No marketing experience. No manufacturing experience. Just into their twenties. Doing it their way. The story of Drew Bilbe, Troy Douglas and their start-up FMCG brand, Nexba, treads a well-worn path except for one thing – success.
NEXBA HQ, work in progress. A Nexba teardrop lightbox will be attached to the mural.
Act One: The budding civil engineer and law student launch a brand.
Four years ago, young civil engineer, Drew Bilbe, was on holidays in Rio Nexpa in Mexico, doing what cool dudes do when they’re on holiday: getting into the local vibe. Part of the local vibe was the “drink in your hand”. And the drinks that ‘everyone’ was drinking were different to those at home.
“There was a vibrancy about them, all the packaging was amazing and iced teas were massive.” Bilbe saw an opportunity. But Nexba didn’t start there. First, Bilbe did a lot of homework. He learned that iced teas were also ‘massive’ in Europe and America, between 12-15% (and growing) of a market in which the dominant sector – soft drinks – was in decline. ‘Unhealthy’, high calorie, high sugar, soft drinks were being rejected, not just by cool dudes, but by most target groups. In Australia, two brands were making little noise and minimal impact with 1-2% of the beverages market.
Bilbe called a mate, Troy Douglas, and the pair worked out a plan. Nexba would be a better for you lifestyle brand, producing natural, low sugar, low calorie, real iced teas, produced sustainably. It would look, feel and taste like it belonged to cool, young hip market. Bilbe was 23 and law student, Douglas, was 20 at the time.
Act Two: They teach themselves how to be manufacturers
The pair bought a factory in Sydney’s north. And chose to package in cans because PET did not meet their criteria for sustainability. They had two supplier choices, and chose Orora. “We started producing 2,000 cans per hour. That’s nothing compared to the big guys. Now we’re producing 100,000. Running our own factory has been important. It has given us the hugest understanding and respect for the manufacturing process, what it takes and what is needed to service key accounts.”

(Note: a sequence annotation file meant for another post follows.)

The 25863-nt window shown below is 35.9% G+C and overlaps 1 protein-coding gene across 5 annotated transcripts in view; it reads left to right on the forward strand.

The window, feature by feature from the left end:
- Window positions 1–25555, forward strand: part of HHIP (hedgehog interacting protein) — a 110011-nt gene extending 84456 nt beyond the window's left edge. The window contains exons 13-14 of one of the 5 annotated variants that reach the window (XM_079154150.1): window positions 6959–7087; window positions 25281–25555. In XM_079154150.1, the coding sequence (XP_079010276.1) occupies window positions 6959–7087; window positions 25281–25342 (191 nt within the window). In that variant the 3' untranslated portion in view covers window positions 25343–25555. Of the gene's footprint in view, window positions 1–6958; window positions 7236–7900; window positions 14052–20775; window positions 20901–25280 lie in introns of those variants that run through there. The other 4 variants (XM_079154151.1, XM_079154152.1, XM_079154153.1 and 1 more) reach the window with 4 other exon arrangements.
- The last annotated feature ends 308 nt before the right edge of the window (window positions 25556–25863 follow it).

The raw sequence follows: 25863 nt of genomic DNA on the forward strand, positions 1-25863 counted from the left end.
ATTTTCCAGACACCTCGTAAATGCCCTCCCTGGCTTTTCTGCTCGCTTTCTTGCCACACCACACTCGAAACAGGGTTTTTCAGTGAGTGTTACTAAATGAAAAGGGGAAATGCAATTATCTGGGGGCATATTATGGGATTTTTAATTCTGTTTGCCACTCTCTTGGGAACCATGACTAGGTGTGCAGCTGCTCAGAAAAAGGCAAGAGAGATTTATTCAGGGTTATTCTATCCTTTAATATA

The two sides of Bilbe and Douglas:
Act Three: Working with the creative collective called Facebook
Nexba is, if you will, a crowd sourced brand. The idea that “ideas can come from anywhere,” is given free rein and used to develop most aspects of the brand. Bilbe designed the cans but everyone at Nexba got to input. A Facebook fan suggested the name of the Life’s a Peach variant. Another Facebook fan asked for an iced green coffee variant and that’s how Brewnette was born. Nexba staffer, Emily Matthews, created the Nexba bubble (logo). Street artist (friend) Alex Lehours, created its illustrations. Graffiti artist, Roberto Rivadeneira, painted the office mural. Recipes are developed and tested by Nexba staffers. All marketing is carried in social media, its reach expanded only by organic growth. Market research is achieved by asking questions in social media.
“People want to hear, and input into, our brand, its products and its stories. And they engage with us because we’re the real people involved with brand. They know we’re not a bunch of content writers. That takes up a lot of manpower, but it’s worth it,” Bilbe stated. Unsaid, but obvious when you listen to Bilbe’s story, is his attention to detail. Bilbe is a walking encyclopedia of the beverage industry.
To be continued…
Nexba grew up in grab and go outlets and online, selling single cans. By October last year, it had become a significant player in Coles, IGA, Costco and Aldi, selling four-packs. To service these chains, the brand will launch 1 litre bottles this year. In keeping with its sustainability stance, these will be glass. It has two new (cool, hip and healthy) product ranges in development, both expanding the brand beyond iced tea/coffee.
The journey so far. From here…